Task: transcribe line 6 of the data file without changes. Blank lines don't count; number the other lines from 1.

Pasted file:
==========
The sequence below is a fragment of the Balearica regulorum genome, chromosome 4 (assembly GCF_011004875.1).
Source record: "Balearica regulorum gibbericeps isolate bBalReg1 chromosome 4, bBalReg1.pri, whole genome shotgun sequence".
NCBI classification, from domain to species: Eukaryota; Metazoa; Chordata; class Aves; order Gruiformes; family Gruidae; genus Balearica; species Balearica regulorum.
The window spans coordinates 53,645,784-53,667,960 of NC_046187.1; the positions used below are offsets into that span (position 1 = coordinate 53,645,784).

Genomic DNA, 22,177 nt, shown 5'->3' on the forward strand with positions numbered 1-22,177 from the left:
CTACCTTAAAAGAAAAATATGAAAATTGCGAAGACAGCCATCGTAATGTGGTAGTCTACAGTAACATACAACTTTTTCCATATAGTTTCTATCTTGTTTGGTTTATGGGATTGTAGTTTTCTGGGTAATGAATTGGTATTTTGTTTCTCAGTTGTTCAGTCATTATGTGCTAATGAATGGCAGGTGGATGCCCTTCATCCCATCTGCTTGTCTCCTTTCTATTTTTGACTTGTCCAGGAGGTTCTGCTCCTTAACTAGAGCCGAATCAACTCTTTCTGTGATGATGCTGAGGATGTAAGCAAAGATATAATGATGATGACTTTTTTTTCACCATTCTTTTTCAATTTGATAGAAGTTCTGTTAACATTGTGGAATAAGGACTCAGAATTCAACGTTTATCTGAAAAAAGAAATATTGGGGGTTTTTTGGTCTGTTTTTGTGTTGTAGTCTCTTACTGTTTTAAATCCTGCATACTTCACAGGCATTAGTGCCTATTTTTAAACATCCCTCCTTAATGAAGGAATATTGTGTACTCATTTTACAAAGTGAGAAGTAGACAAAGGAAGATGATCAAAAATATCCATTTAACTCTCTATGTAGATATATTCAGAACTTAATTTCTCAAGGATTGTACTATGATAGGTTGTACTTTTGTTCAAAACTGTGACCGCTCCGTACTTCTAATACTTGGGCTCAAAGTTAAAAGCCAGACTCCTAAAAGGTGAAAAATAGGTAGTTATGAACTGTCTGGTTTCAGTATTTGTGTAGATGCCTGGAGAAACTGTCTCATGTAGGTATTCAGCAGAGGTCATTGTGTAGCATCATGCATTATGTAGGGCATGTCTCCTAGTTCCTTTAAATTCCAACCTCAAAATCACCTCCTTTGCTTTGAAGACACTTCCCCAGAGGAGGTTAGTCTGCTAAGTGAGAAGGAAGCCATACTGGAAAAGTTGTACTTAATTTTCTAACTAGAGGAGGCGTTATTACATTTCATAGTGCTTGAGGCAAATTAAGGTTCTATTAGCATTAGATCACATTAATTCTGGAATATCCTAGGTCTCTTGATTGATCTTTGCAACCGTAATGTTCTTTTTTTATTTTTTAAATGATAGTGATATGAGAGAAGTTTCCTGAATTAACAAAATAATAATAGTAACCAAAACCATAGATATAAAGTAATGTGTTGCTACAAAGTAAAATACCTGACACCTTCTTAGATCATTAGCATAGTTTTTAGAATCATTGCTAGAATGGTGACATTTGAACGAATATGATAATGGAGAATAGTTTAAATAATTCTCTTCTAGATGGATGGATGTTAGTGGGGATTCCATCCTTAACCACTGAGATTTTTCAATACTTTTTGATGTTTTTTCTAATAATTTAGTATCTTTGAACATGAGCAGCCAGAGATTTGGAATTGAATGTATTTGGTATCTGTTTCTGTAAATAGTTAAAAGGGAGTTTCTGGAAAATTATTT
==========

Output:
CTACCTTAAAAGAAAAATATGAAAATTGCGAAGACAGCCATCGTAATGTGGTAGTCTACAGTAACATACAACTTTTTCCATATAGTTTCTATCTTGTTTGGTTTATGGGATTGTAGTTTTCTGGGTAATGAATTGGTATTTTGTTTCTCAGTTGTTCAGTCATTATGTGCTAATGAATGGCAGGTGGATGCCCTTCATCCCATCTGCTTGTCTCCTTTCTATTTTTGACTTGTCCAGGAGGTTCTGCTCCTTAACTAGAGCCGAATCAACTCTTTCTGTGATGATGCTGAGGATGTAAGCAAAGATATAATGATGATGACTTTTTTTTCACCATTCTTTTTCAATTTGATAGAAGTTCTGTTAACATTGTGGAATAAGGACTCAGAATTCAACGTTTATCTGAAAAAAGAAATATTGGGGGTTTTTTGGTCTGTTTTTGTGTTGTAGTCTCTTACTGTTTTAAATCCTGCATACTTCACAGGCATTAGTGCCTATTTTTAAACATCCCTCCTTAATGAAGGAATATTGTGTACTCATTTTACAAAGTGAGAAGTAGACAAAGGAAGATGATCAAAAATATCCATTTAACTCTCTATGTAGATATATTCAGAACTTAATTTCTCAAGGATTGTACTATGATAGGTTGTACTTTTGTTCAAAACTGTGACCGCTCCGTACTTCTAATACTTGGGCTCAAAGTTAAAAGCCAGACTCCTAAAAGGTGAAAAATAGGTAGTTATGAACTGTCTGGTTTCAGTATTTGTGTAGATGCCTGGAGAAACTGTCTCATGTAGGTATTCAGCAGAGGTCATTGTGTAGCATCATGCATTATGTAGGGCATGTCTCCTAGTTCCTTTAAATTCCAACCTCAAAATCACCTCCTTTGCTTTGAAGACACTTCCCCAGAGGAGGTTAGTCTGCTAAGTGAGAAGGAAGCCATACTGGAAAAGTTGTACTTAATTTTCTAACTAGAGGAGGCGTTATTACATTTCATAGTGCTTGAGGCAAATTAAGGTTCTATTAGCATTAGATCACATTAATTCTGGAATATCCTAGGTCTCTTGATTGATCTTTGCAACCGTAATGTTCTTTTTTTATTTTTTAAATGATAGTGATATGAGAGAAGTTTCCTGAATTAACAAAATAATAATAGTAACCAAAACCATAGATATAAAGTAATGTGTTGCTACAAAGTAAAATACCTGACACCTTCTTAGATCATTAGCATAGTTTTTAGAATCATTGCTAGAATGGTGACATTTGAACGAATATGATAATGGAGAATAGTTTAAATAATTCTCTTCTAGATGGATGGATGTTAGTGGGGATTCCATCCTTAACCACTGAGATTTTTCAATACTTTTTGATGTTTTTTCTAATAATTTAGTATCTTTGAACATGAGCAGCCAGAGATTTGGAATTGAATGTATTTGGTATCTGTTTCTGTAAATAGTTAAAAGGGAGTTTCTGGAAAATTATTT